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Re-energising how we see Professional Development and Professional Learning: Matthew Esterman



27 November 2015

Matthew Esterman is the very emodiment of lifelong learning.
Matthew Esterman is the very emodiment of lifelong learning.

The first thing that you notice about Matthew Esterman is that he is the very embodiment of lifelong learning. Matthew is a high school history teacher, who organises at least one TeachMeet per term, he tweets, he blogs, and he promotes innovative professional learning. Matthew advocates for technology integrated education and he is an alumnus of the Master of Learning Science and Technology degree. Currently, he is getting ready to launch his own app, ELLA.

ELLA is Everybody's Lifelong Learning App and is a platform for individuals and schools to capture not just the "PD" but also the professional learning and growth that occurs because of it. ELLA aims to be a personalised playlist of professional learning depending on "where you are now and where you want to be tomorrow," Esterman says.

The way ELLA works is by bringing together the expertise and resources from all users. If a teacher is looking for anything from a History lesson plan to finding out about a PL courses, the app can be personalised to suit the needs of the user.

ELLA - Everybody's Lifelong Learning App
ELLA - Everybody's Lifelong Learning App

Matthew had the idea for the app back in 2014. With the help of his co-founder Atul Pandey, they set about making the app as easy to use as Facebook. "By setting clear goals, and uploading evidence towards those goals into a social environment," Esterman says, "peers, mentors and coaches can give you formative feedback." In this way, users can see the impact of professional learning as soon as they apply it. They can also track their professional learning using ELLA's dashboard function, which has built in analytics.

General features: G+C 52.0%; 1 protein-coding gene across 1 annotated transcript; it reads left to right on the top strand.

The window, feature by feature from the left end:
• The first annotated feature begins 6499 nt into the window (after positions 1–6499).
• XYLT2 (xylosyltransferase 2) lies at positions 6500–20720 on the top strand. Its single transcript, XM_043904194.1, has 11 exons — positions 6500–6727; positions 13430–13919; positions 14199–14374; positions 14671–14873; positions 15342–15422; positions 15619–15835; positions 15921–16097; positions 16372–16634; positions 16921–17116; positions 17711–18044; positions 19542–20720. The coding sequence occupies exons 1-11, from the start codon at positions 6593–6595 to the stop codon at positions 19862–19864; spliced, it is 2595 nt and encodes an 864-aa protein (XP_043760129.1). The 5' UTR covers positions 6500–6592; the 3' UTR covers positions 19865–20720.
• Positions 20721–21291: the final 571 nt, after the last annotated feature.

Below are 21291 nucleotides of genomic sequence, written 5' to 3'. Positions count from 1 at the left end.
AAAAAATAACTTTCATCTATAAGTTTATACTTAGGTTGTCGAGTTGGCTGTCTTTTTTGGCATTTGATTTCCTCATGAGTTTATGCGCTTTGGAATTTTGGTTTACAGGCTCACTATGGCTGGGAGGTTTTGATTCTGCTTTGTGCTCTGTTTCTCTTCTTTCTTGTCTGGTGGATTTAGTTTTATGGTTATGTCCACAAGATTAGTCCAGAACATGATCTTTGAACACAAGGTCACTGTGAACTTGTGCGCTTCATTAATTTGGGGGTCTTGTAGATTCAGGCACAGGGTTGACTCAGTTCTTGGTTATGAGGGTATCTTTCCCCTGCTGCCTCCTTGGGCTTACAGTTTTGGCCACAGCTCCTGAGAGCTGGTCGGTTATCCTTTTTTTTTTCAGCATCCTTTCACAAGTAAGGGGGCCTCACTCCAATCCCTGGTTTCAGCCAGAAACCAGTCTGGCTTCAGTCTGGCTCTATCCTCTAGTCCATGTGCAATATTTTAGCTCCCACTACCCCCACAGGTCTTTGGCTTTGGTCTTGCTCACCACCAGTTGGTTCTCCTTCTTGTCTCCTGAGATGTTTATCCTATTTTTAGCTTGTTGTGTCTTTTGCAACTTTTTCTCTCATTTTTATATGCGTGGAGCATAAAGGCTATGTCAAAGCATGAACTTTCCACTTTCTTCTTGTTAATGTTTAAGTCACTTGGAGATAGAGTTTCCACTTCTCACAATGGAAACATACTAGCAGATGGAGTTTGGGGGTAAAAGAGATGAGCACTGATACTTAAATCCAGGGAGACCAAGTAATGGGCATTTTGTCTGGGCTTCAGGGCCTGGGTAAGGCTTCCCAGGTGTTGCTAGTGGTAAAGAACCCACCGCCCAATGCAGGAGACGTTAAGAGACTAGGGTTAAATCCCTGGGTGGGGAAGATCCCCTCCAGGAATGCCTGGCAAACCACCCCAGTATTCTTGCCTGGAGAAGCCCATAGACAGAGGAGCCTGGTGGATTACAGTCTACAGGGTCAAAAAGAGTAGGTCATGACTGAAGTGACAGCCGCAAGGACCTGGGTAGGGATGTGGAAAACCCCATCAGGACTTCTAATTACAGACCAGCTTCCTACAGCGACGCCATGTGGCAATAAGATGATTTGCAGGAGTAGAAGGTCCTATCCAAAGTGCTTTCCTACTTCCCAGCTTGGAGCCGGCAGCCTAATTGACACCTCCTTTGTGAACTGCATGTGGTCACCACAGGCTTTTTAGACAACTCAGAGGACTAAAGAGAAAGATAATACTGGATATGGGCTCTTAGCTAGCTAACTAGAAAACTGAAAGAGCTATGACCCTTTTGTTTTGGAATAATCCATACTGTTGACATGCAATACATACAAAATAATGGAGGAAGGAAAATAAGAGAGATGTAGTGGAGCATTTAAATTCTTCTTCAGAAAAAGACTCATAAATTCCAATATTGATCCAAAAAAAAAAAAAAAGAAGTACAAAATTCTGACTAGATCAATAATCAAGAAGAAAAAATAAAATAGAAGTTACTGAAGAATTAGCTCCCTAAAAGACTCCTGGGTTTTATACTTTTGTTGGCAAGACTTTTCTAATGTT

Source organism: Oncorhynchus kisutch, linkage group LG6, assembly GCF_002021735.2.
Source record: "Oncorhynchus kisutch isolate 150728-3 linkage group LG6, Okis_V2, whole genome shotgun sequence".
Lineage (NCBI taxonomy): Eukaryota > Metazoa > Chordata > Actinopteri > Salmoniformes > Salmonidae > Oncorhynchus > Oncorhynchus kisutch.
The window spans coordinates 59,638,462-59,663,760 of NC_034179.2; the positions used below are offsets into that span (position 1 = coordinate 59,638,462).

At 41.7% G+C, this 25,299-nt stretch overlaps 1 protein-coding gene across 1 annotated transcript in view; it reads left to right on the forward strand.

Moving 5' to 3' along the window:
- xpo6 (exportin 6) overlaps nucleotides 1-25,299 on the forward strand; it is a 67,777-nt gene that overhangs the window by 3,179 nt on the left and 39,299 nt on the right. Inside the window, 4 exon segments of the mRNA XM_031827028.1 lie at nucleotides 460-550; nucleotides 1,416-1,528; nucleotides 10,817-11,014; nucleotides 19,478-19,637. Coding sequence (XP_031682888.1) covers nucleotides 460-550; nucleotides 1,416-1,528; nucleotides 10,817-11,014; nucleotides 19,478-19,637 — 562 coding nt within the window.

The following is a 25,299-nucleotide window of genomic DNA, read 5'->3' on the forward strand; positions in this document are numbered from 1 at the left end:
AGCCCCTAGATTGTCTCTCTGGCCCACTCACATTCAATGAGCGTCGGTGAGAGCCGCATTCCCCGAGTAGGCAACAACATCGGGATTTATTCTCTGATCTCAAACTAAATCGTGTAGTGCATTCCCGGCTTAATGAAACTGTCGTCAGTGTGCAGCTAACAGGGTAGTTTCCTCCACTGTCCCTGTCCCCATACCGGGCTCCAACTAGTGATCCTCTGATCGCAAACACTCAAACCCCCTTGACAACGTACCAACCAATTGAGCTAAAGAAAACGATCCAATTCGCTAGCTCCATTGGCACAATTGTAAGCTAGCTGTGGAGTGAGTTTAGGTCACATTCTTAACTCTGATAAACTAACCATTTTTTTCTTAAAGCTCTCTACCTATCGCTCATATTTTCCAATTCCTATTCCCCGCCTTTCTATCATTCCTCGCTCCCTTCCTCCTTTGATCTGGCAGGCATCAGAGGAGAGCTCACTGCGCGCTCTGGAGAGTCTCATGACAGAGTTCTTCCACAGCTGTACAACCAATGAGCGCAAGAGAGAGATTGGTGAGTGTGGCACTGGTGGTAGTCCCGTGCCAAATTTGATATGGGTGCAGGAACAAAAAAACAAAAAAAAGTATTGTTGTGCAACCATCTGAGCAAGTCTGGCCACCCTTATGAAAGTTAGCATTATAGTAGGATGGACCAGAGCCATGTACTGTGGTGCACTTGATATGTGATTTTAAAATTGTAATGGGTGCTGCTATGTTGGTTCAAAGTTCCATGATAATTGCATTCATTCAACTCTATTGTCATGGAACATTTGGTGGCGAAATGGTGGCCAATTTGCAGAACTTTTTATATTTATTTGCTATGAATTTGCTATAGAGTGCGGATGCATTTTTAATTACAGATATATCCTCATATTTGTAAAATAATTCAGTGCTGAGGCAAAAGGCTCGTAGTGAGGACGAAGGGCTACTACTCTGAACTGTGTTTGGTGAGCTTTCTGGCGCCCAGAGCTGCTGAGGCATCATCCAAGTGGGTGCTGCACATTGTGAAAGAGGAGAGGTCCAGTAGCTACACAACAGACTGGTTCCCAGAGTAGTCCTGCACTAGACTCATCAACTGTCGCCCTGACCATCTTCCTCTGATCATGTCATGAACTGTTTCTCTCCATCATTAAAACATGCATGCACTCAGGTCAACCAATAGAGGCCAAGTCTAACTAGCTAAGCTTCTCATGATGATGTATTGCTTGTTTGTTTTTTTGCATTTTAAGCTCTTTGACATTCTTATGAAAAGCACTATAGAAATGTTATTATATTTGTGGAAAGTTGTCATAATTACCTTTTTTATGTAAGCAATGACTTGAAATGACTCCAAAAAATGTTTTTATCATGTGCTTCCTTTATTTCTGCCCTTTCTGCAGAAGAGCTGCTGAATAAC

"There is quality in professional development currently being offered, but the danger is that most accountability is placed on the event itself; on the brief moment where you (often) sit and listen and tick off the time and the relevant Standards, rather than being on how you then go on to apply it in context," says Esterman. "Professional development without application, reflection and appropriate time and means to do so, is not really development at all."

The philosophy driving Matthew is that education should be something that is owned, as much as possible, by the learner. This is one of the reasons Matthew hosts and attends TeachMeets so regularly. It exposes educators to ideas that interest them and will be of use in their own classrooms.

Matthew fondly recalls one of the TeachMeets where Cameron Paterson delivered a presentation called "Stop Marking." Paterson talked about the plethora of research that undermined the belief that giving grades or marks is a means to learning in itself. In fact, Paterson showed how marking is counter-productive to learning due to the negative psychological and emotional impacts. The presentation advocated that teachers instead offer formative, specific, detailed feedback that helps students build on their strengths and identifies areas that can be improved.

Matthew offers up great advice for recent graduates. "Find a mentor as soon as possible. Even if you don't agree on anything, a good mentor will help you think and become a better educator for it." He also urges everyone to join Twitter. Matthew truly loves Twitter, saying "it can be an amazing place to learn - like a global staffroom - just dip your toe in and gain fantastic resources, meet people from around the world and push the boundaries of the possible."

True to his nature as a lifelong learner, he makes sure to point out that learning doesn't just happen in the classroom. "It's tough out there for new graduates to find a job," says Esterman "Consider non-classroom places like museums, libraries, zoos and other cultural institutions if you can't get a school position right away. It's all great experience!"

You can connect with Matthew on Twitter as @mesterman.